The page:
- Just three bids remain ahead of June 25 decision
- Economic impact of Covid-19 behind Brazil’s decision
Australia and New Zealand are now in a three-horse race to host the 2023 Women’s World Cup after Brazil withdrew their bid. The South American giants announced on Tuesday their withdrawal after it was deemed economic support from government and private entities could not be guaranteed.
In a statement, the Brazilian Football Confederation (CBF) said economic concerns related to the Covid-19 crisis were a primary factor in the bid being withdrawn.
“In view of the exceptional times experienced by the country and the world, CBF understands the cautious position of the Brazilian government, and of other public and private partners, which prevented them from formalising the commitments within the time or in the required manner,” the CBF said.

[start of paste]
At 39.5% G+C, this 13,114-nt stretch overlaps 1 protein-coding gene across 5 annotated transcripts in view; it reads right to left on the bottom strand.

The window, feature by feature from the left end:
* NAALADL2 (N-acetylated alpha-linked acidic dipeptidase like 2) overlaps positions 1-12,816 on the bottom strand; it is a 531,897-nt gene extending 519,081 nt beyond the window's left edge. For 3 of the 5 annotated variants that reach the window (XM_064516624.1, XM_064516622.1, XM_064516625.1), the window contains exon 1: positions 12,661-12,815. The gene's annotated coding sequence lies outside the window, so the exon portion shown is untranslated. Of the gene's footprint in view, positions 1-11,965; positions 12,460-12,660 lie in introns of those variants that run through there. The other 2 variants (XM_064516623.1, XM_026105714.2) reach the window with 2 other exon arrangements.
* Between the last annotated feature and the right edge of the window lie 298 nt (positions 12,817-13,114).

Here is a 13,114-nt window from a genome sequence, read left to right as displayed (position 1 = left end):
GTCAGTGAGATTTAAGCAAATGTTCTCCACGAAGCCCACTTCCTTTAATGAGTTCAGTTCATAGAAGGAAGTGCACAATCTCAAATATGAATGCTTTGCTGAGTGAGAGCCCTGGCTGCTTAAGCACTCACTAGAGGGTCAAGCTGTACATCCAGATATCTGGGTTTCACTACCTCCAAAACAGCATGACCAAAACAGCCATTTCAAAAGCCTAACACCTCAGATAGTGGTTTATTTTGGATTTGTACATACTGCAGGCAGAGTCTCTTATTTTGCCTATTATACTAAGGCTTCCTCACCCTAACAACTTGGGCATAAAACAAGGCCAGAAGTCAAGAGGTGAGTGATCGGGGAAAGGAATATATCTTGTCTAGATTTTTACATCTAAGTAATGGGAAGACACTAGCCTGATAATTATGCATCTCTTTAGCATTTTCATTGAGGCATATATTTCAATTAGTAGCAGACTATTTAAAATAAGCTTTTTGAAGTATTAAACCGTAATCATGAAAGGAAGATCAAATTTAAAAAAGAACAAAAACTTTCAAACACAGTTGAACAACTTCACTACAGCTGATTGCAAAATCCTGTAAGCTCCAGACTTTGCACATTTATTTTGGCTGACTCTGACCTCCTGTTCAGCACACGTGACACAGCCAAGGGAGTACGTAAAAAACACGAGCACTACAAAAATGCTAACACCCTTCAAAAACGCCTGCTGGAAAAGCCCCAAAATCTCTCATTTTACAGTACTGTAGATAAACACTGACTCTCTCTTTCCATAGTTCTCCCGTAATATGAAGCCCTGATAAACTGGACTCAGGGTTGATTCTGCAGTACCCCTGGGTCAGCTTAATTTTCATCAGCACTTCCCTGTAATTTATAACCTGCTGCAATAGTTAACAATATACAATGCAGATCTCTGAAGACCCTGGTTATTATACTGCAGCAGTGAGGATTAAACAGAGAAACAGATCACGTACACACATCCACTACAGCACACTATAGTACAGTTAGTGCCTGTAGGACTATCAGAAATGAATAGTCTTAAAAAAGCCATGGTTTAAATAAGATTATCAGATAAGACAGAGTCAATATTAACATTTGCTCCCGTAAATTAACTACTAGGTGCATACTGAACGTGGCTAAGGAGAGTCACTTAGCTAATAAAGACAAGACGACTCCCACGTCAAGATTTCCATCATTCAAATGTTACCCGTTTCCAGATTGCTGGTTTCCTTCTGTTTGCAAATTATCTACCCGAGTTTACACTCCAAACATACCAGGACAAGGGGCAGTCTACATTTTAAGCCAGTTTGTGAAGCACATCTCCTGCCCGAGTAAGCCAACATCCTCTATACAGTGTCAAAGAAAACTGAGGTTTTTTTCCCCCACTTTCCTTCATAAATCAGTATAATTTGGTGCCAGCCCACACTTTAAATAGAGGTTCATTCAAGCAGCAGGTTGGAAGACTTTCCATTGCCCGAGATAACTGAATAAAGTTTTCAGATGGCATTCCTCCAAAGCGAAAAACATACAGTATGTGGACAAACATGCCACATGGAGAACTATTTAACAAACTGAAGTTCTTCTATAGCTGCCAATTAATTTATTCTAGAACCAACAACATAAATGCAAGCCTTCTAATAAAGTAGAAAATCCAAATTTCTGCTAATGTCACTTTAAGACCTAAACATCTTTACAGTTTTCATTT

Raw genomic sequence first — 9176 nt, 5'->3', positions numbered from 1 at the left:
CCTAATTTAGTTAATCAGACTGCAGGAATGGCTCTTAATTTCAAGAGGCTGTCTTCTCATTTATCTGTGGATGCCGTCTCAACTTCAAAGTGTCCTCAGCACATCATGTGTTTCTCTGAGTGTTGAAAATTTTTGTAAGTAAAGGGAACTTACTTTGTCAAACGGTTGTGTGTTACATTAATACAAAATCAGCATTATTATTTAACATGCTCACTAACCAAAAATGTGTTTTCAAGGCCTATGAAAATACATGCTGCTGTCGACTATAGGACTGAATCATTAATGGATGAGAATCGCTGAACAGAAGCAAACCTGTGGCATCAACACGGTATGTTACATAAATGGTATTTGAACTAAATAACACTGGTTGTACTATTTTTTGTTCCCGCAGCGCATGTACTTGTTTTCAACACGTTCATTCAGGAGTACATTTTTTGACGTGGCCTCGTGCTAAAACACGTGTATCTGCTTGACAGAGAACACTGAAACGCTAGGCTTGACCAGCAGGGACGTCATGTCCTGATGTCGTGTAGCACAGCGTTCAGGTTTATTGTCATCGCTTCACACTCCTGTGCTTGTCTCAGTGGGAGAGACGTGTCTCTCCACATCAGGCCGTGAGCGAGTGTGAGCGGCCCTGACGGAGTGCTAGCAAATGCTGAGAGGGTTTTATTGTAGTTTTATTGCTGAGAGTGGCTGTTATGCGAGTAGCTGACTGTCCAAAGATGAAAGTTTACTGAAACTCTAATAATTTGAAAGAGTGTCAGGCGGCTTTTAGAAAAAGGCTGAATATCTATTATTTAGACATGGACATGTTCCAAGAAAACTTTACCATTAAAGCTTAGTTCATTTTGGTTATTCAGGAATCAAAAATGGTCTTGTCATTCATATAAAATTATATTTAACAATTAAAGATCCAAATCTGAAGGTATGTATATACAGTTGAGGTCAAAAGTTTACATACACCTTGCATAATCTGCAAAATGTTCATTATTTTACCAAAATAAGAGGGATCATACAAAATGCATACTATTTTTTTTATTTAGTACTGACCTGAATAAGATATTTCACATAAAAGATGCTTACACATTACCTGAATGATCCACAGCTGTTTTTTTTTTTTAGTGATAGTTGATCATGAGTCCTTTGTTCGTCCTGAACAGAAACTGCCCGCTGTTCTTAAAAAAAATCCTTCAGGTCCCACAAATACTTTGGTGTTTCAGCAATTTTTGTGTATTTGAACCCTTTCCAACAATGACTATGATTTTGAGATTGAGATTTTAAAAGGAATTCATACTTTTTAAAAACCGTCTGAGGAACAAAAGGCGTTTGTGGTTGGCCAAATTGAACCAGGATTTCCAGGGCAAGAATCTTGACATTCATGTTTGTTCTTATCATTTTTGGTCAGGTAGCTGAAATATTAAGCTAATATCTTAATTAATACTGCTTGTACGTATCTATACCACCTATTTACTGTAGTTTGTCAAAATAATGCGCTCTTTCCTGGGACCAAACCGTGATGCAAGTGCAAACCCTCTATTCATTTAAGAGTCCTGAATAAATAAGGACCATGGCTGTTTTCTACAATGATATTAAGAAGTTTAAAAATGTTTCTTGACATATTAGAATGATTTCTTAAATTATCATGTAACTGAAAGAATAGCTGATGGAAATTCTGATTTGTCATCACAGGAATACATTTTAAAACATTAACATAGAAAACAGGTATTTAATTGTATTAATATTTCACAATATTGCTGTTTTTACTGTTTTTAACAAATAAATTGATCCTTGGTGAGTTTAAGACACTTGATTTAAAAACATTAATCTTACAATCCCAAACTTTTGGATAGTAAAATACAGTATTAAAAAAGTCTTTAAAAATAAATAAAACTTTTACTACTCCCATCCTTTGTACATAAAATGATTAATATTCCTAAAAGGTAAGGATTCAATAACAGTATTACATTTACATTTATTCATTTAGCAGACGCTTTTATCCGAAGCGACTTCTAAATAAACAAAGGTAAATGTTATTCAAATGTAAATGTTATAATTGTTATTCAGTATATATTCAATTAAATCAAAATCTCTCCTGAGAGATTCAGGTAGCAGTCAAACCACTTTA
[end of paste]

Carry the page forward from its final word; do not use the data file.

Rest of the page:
Brazil’s withdrawal means Australia and New Zealand are bidding to host the tournament along with Asian heavyweights Japan and another South American nation, Colombia.
The winning bid will be decided by an online meeting of the Fifa council on 25 June.
Japan, the 2011 Women’s World Cup winners, are the main rivals to Australia and New Zealand’s bid. The Asian nation’s bid features eight stadiums, many of which are set to host matches for next year’s Olympic football tournaments.
Outsiders Colombia, who only formed a women’s league in 2017, are bidding to become the first South American nation to host the Women’s World Cup.